Tourists flock to Italy to see Michelangelo’s David and other iconic hunks of Renaissance stone, but in a trip over spring break, a group of Columbia students got to visit rocks that have shaped the world in even more profound ways.

Along ancient exposed shorelines like this one in South Africa, Raymo is measuring how high the seas stood 3 million years ago. (Alessio Rovere)

A climate scientist who has suggested how mountain building can lower Earth’s thermostat and why ice ages sometimes wax and wane at different speeds has been awarded one of geology’s oldest and most coveted prizes: the British Wollaston Medal.

In suburban Clifton, New Jersey, a massive basalt flow (black rock, left) from the time of the End Triassic Extinction lies exposed in a former rock quarry, now behind a retirement home. A thin layer of sedimentary rock mostly covered in debris, at far right, records the sudden disappearance of many creatures. CLICK TO SEE VIDEO OF DRILLING IN NEW JERSEY. (Paul Olsen/Lamont-Doherty Earth Observatory)

Scientists examining evidence across the world from New Jersey to North Africa say they have linked the abrupt disappearance of half of earth’s species 200 million years ago to a precisely dated set of gigantic volcanic eruptions.

Sean C. Solomon

Columbia University President Lee C. Bollinger and Provost John H. Coatsworth have named Sean C. Solomon to be director of Columbia’s Lamont-Doherty Earth Observatory.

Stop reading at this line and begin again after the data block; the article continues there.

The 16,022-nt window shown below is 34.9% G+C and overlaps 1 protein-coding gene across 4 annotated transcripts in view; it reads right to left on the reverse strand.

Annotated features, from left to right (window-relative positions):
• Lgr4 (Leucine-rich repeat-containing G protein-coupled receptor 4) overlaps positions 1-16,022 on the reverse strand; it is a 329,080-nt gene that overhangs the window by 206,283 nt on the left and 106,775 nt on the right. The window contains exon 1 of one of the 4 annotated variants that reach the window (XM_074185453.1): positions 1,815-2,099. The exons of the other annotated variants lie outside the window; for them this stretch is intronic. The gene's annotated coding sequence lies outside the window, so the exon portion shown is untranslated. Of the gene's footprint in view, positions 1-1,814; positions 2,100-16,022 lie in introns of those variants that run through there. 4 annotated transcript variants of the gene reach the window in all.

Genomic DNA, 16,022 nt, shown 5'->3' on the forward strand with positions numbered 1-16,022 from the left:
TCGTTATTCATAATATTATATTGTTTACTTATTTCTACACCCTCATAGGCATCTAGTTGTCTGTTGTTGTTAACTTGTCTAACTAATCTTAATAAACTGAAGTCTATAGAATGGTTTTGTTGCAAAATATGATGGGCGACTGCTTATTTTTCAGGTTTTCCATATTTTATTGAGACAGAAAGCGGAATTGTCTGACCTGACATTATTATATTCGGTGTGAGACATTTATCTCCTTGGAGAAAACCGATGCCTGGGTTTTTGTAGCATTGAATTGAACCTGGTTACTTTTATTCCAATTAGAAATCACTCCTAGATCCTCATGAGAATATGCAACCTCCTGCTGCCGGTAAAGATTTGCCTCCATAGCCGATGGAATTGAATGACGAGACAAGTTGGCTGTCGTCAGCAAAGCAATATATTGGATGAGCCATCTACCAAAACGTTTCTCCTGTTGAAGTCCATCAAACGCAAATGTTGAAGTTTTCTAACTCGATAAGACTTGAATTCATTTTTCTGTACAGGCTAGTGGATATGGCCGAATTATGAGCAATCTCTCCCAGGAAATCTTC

Death Valley’s half-mile-wide Ubehebe Crater turns out to have been created 800 years ago—far more recently than generally thought.
(Brent Goehring/Lamont-Doherty Earth Observatory)

A Volcanic Explosion Crater May Have Future Potential

The retreat of Antarctica’s fast-flowing Thwaites Glacier is expected to speed up within 20 year

If we think of the atmosphere as a sponge, we can imagine that the sponge is very dry in the western US, and almost full over humid regions in the eastern US. The addition of moisture to the atmosphere from the land surface in these humid regions makes the sponge leak (makes rain fall). In the west, the dry sponge soaks up any moisture the land surface can contribute without initiating rainfall: rainfall in the west is only initiated by other mechanisms. Credit: Kirsten Findell, NOAA/GFDL
A team of researchers from Columbia Engineering, Geophysical Fluid Dynamics Laboratory, and Rutgers University has now demonstrated that evaporation from the land surface is able to modify summertime rainfall east of the Mississippi and in the monsoonal region in the southern U.S.